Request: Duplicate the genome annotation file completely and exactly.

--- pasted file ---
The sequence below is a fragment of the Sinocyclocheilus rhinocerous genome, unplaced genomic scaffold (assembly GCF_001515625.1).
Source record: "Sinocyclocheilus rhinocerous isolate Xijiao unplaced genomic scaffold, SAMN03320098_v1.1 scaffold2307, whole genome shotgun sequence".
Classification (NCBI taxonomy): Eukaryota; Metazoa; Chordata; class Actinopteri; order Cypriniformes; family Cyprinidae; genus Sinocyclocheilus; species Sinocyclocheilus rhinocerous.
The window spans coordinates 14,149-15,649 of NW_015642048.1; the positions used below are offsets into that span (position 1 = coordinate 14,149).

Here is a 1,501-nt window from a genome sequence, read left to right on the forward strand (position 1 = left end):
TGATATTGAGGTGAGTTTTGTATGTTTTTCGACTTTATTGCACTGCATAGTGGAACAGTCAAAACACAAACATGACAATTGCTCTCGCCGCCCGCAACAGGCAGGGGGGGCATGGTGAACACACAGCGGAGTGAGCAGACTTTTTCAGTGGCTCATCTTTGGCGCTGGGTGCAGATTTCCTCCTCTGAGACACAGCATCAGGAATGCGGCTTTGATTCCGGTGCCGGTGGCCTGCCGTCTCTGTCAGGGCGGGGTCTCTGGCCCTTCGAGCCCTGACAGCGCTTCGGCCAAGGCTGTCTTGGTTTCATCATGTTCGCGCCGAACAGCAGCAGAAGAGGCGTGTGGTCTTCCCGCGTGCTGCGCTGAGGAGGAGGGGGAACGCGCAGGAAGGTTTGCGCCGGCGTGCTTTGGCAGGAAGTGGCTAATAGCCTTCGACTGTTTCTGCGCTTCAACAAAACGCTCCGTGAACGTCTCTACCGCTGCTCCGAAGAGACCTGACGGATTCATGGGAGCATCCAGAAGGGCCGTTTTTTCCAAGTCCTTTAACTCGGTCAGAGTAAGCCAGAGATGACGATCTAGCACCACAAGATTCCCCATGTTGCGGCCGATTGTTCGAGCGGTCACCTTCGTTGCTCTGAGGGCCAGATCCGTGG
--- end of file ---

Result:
The sequence below is a fragment of the Sinocyclocheilus rhinocerous genome, unplaced genomic scaffold (assembly GCF_001515625.1).
Source record: "Sinocyclocheilus rhinocerous isolate Xijiao unplaced genomic scaffold, SAMN03320098_v1.1 scaffold2307, whole genome shotgun sequence".
Classification (NCBI taxonomy): Eukaryota; Metazoa; Chordata; class Actinopteri; order Cypriniformes; family Cyprinidae; genus Sinocyclocheilus; species Sinocyclocheilus rhinocerous.
The window spans coordinates 14,149-15,649 of NW_015642048.1; the positions used below are offsets into that span (position 1 = coordinate 14,149).

Here is a 1,501-nt window from a genome sequence, read left to right on the forward strand (position 1 = left end):
TGATATTGAGGTGAGTTTTGTATGTTTTTCGACTTTATTGCACTGCATAGTGGAACAGTCAAAACACAAACATGACAATTGCTCTCGCCGCCCGCAACAGGCAGGGGGGGCATGGTGAACACACAGCGGAGTGAGCAGACTTTTTCAGTGGCTCATCTTTGGCGCTGGGTGCAGATTTCCTCCTCTGAGACACAGCATCAGGAATGCGGCTTTGATTCCGGTGCCGGTGGCCTGCCGTCTCTGTCAGGGCGGGGTCTCTGGCCCTTCGAGCCCTGACAGCGCTTCGGCCAAGGCTGTCTTGGTTTCATCATGTTCGCGCCGAACAGCAGCAGAAGAGGCGTGTGGTCTTCCCGCGTGCTGCGCTGAGGAGGAGGGGGAACGCGCAGGAAGGTTTGCGCCGGCGTGCTTTGGCAGGAAGTGGCTAATAGCCTTCGACTGTTTCTGCGCTTCAACAAAACGCTCCGTGAACGTCTCTACCGCTGCTCCGAAGAGACCTGACGGATTCATGGGAGCATCCAGAAGGGCCGTTTTTTCCAAGTCCTTTAACTCGGTCAGAGTAAGCCAGAGATGACGATCTAGCACCACAAGATTCCCCATGTTGCGGCCGATTGTTCGAGCGGTCACCTTCGTTGCTCTGAGGGCCAGATCCGTGG